Legalizing Sunday hunting continues to be uphill battle
By Bob Frye
Published: Sunday, September 18, 2011
It's a question of fairness.
That's what supporters of a move to legalize Sunday hunting in Pennsylvania -- banned since 1873 -- said at a gathering of the state House of Representatives' game and fisheries committee near Allentown on Thursday night.
Representatives of five organizations testified at the hearing. Of those, three supported Sunday hunting, including Janet Nyce, a member of former Gov. Ed Rendell's advisory council for hunting, fishing and conservation. Nyce said people can golf, go to the mall, fish or even buy liquor on Sundays. That they can't hunt is wrong, she said.
"It's discrimination at its finest and I am truly tired of it," she said. "This is about an antiquated law that's robbing us of privileges other people have."
Jennifer Saeger, president of the United Bowhunters of Pennsylvania, agreed.
"Really, this boils down to one thing: choice. It's about what people want to do. For some on Sundays, that's soccer. For some, it's hunting," Saeger said.
Not everyone agreed.
Robert Krause of the Northampton County branch of the Pennsylvania State Grange said members oppose Sunday hunting for a number of reasons.
"Our main objection is the disturbance, even the danger, it would pose to hikers, backpackers, birdwatchers and others who use the woods on a Sunday," Krause said.
When asked by Crawford County Republican and committee chairman John Evans, though, he could offer no evidence of a hiker being hurt by a hunter's bullet.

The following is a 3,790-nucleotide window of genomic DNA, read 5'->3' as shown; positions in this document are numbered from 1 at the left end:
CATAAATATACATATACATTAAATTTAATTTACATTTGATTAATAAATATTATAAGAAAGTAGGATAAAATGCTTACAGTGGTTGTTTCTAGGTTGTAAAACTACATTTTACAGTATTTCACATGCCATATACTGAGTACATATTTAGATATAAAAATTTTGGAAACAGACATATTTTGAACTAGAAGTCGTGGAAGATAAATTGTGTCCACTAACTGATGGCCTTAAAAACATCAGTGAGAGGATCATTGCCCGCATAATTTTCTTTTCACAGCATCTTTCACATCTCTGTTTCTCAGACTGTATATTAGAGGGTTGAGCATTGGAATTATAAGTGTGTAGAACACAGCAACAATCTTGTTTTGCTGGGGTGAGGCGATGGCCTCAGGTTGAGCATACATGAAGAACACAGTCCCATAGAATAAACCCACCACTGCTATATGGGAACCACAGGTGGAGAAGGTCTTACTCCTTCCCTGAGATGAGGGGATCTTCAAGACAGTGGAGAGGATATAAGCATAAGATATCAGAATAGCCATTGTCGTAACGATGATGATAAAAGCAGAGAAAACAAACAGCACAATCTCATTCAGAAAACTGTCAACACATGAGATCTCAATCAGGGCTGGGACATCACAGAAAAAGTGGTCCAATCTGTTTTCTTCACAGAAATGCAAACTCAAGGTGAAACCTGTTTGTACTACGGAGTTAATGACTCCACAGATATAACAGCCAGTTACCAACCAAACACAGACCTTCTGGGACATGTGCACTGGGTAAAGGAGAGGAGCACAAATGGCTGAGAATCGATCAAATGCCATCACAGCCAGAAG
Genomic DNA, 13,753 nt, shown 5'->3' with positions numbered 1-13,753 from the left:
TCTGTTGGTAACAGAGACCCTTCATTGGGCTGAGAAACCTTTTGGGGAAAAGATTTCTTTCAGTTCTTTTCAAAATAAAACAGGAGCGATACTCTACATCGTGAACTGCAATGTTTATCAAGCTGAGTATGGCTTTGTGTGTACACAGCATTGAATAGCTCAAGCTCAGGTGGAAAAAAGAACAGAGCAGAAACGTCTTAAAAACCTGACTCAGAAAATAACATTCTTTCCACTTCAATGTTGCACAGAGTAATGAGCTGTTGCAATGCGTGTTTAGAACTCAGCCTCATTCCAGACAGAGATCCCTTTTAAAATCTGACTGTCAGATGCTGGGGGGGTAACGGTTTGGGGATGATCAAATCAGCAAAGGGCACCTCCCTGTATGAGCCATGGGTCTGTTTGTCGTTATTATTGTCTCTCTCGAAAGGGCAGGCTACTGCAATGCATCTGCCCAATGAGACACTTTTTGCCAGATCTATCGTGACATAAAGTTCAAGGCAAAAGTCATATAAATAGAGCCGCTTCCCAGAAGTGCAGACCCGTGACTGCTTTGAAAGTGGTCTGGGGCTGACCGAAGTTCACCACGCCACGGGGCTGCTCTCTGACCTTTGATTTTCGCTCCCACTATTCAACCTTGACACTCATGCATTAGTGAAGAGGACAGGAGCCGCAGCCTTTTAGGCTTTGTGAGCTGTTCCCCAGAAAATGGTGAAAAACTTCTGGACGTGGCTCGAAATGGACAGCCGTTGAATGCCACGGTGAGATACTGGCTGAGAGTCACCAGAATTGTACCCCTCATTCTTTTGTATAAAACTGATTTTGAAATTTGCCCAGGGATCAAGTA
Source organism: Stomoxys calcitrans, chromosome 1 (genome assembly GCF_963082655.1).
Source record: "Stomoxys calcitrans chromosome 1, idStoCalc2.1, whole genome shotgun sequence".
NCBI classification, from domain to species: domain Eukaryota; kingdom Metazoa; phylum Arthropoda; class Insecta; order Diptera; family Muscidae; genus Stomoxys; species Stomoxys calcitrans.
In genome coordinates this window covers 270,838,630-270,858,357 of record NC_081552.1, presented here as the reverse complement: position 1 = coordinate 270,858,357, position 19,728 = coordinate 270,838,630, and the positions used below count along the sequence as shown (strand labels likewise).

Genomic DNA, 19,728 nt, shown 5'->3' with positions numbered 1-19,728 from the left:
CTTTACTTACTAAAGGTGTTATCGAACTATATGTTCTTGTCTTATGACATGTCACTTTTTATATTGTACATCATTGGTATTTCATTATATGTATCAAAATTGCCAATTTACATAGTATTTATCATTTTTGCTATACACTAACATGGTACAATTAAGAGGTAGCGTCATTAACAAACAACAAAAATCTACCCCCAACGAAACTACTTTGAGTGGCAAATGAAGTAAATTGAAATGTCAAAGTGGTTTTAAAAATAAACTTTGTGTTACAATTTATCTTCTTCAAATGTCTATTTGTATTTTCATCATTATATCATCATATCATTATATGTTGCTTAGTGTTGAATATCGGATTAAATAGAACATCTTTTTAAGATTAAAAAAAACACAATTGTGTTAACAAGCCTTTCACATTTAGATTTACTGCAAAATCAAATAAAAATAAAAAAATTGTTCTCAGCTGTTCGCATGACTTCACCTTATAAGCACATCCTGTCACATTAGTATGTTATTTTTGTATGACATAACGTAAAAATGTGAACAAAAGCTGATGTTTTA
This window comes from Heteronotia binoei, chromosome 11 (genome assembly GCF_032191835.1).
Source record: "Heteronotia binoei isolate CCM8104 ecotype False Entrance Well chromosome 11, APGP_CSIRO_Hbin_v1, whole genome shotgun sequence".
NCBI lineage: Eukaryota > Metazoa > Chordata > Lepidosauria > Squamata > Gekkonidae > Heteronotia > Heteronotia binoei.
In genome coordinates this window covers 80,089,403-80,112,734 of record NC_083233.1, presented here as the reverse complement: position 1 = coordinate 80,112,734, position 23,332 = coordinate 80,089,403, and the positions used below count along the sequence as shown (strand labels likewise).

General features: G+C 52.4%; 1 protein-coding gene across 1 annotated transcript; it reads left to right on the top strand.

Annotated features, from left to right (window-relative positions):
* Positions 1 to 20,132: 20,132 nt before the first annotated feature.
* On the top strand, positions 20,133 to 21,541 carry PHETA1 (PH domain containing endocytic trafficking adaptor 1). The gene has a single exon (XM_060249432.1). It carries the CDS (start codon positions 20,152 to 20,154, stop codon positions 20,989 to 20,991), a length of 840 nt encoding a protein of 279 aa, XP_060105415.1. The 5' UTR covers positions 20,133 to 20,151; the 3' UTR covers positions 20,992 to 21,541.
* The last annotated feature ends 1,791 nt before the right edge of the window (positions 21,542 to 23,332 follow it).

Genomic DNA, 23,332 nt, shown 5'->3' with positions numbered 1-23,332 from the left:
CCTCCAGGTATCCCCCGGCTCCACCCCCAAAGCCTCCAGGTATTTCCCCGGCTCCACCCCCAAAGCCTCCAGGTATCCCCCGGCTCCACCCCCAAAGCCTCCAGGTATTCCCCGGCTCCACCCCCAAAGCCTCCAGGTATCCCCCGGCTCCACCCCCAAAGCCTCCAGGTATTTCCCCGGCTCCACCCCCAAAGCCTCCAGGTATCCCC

Ray Mack of the Pennsylvania Farm Bureau's Northampton-Monroe county chapter likewise said that organization opposes expanded Sunday hunting under all circumstances. He maintained that stance, even when Evans asked how farmers - who could post their land against Sunday hunting -- could justify keeping other landowners from hunting on their properties on Sundays.
"What we have essentially is one group telling another that, no, you can't hunt on your land. Is that fair?" Evans asked.
A visibly frustrated Rep. Ed Staback, a Lackawanna County Democrat, added that he and Evans have asked opponents several times to meet and discuss possible compromises, to no avail.
"What is wrong with trying to work this out• Why does it have to be with the Farm Bureau and Grange that everything is so black and white?" Staback asked.
In the meantime, lobbying continues. Fayette County Democratic Rep. Deberah Kula said the comments so far have been "a mixed bag."
Evans said hunters need to be more vocal in supporting Sunday hunting if they want it because its chances of getting past the committee are too close to call.
"That's going to be problematic if the members don't hear from sportsmen," Evans aid.
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